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Accept - The Rise Of Chaos

Published July 26 2017

=Staff's pick

Die By The Sword
Hole In The Head
The Rise Of Chaos
No Regrets*
Analog Man
What's Done Is Done
Worlds Colliding
Carry The Weight*
Race To Extinction

Genre Heavy Metal
Mark Tornillo
Tracks 10
Wolf Hoffmann
Running time 46 Min.
Uwe Lulis
Guitar (live)
Label Nuclear Blast
Peter Baltes
Release August 4, 2017
Christopher Williams
Country Germany/USA
Producer Andy Sneap
Similar bands -

When heavy metal legends Accept are coming out with their own type of music it never gets bad at all. Yet, maybe the band has somewhat come to a halt at this point, with 4 records in a row now that more or less follow the same direction. I have probably played this one over 30 times and still there's hardly anything that comes out killer and there are in fact just a pair of songs on the whole record that really have the power to make a serious impact and engulf me.

Would I go as far as to say that The Rise Of Chaos is actually a little bit of a disappointment? After careful consideration I do believe that I have to answer "Yes" to that question, even if it is an okay album for sure. The fans, myself included, have definitely been spoiled over the years with such great material that you basically expect nothing less than a really good end result each and every time this unit is about to release a new album.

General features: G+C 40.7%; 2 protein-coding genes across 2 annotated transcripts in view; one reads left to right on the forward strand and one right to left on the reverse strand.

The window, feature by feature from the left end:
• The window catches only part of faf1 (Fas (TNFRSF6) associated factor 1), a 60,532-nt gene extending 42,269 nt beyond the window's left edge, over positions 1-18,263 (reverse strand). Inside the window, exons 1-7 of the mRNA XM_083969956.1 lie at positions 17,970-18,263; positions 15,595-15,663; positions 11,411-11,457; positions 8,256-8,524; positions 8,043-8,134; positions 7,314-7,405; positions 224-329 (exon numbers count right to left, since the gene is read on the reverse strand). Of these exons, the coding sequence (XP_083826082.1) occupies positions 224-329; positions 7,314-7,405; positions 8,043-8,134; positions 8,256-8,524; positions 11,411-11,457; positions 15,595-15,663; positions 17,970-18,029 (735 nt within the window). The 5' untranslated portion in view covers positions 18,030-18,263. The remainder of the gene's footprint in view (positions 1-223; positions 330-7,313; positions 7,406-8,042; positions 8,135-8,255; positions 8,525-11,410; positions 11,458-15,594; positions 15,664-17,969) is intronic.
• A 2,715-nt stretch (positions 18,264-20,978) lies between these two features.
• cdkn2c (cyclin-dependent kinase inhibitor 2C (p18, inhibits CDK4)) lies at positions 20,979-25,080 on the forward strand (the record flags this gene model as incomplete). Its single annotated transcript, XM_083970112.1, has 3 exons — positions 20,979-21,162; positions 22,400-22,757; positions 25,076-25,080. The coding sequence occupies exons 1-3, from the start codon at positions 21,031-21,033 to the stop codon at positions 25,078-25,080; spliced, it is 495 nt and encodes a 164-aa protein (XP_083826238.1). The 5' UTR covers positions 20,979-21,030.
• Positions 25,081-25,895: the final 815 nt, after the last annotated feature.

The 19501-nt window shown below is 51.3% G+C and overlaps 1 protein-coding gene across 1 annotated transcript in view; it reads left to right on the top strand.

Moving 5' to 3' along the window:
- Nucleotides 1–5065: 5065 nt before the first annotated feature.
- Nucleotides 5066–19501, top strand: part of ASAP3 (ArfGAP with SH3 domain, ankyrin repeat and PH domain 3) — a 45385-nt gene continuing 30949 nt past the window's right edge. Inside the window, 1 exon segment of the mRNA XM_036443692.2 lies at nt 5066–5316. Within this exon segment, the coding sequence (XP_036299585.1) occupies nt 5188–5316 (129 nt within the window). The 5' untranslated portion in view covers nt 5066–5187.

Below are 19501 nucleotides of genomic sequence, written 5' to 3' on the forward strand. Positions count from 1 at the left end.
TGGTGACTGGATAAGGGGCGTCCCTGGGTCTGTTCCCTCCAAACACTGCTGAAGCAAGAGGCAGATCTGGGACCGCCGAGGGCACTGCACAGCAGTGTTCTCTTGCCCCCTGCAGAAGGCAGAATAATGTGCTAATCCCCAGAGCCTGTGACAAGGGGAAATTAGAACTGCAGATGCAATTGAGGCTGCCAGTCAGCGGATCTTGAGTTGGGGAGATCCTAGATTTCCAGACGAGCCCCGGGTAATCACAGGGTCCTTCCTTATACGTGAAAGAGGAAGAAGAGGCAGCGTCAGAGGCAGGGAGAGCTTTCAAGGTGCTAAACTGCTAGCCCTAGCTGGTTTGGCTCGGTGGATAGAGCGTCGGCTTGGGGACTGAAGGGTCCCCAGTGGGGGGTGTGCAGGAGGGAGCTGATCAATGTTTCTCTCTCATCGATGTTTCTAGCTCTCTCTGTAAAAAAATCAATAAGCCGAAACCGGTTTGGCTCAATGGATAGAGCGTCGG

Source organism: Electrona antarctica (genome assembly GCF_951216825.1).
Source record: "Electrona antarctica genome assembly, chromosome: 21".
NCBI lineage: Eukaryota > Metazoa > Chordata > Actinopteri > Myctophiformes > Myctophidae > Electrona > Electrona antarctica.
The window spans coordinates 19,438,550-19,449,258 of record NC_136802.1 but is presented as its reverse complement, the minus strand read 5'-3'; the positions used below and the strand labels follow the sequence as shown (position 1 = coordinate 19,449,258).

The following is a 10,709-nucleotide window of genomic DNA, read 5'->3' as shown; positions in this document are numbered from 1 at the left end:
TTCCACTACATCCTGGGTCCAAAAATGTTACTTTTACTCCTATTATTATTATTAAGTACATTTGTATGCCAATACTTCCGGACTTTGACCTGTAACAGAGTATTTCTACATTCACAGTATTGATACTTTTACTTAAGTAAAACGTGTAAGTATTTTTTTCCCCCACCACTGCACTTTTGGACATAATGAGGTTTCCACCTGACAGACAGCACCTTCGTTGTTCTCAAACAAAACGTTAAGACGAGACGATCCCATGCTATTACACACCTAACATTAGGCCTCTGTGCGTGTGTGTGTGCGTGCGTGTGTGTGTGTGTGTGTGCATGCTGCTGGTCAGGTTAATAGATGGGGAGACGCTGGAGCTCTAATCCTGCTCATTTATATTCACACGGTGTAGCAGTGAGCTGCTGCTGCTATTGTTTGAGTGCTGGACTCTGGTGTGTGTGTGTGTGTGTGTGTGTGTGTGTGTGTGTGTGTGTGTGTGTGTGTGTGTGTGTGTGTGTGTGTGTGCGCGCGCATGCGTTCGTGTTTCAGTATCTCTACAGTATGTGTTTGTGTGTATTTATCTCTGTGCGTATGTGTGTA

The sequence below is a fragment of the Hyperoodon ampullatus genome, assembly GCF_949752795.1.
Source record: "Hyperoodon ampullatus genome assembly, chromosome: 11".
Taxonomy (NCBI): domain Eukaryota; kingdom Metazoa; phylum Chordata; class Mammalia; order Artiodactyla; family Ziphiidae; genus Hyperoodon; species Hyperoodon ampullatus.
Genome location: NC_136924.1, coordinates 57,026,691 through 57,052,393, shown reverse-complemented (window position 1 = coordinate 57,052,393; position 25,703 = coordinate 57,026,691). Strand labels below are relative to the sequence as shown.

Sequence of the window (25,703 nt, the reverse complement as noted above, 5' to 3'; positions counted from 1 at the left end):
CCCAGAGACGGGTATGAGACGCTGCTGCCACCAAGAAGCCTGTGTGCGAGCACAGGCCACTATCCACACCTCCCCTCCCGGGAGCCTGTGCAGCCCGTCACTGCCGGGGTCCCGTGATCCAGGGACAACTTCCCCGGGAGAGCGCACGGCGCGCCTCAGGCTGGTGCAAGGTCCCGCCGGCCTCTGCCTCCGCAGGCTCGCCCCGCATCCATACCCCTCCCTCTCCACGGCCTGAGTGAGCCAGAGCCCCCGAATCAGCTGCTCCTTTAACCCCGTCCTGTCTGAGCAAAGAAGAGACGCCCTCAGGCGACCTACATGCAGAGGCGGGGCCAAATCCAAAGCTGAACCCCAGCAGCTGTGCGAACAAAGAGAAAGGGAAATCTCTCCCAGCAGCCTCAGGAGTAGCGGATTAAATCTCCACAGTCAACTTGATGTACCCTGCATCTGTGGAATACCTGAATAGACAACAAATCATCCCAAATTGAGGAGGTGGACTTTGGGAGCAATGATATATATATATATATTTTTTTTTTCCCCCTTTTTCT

I can't help but wonder though in what way I would perceive this music if I had never heard anything coming from this band prior to this release. Would the situation be any different? Would it make a far greater impression on me and would I consider this one something huge instead of just something decent? Of course it's impossible to find the answers to those questions and most heavy metal fans around the world have certainly listened at least to some extent to Accept before and will therefore, just like me, in one way or another compare a new effort to stuff that's already been made.

The guys are on this record unable to bring forth powerful choruses, mighty verses and the super neat melodies that usually are their cornerstones to success. Wolf Hoffmann's overall fine guitar playing is there, with riffs and solos and everything, and the hoarse vocals are surely present too and it's indeed an Accept album in every moment and detail, but when you glue all of those familiar components together, it also proves to be what makes the record stumble a little bit this time.

See also review of: Blind Rage , Restless And Live , Stalingrad
See also: interview with Wolf Hoffmann








5 chalices of 10 - Tobbe

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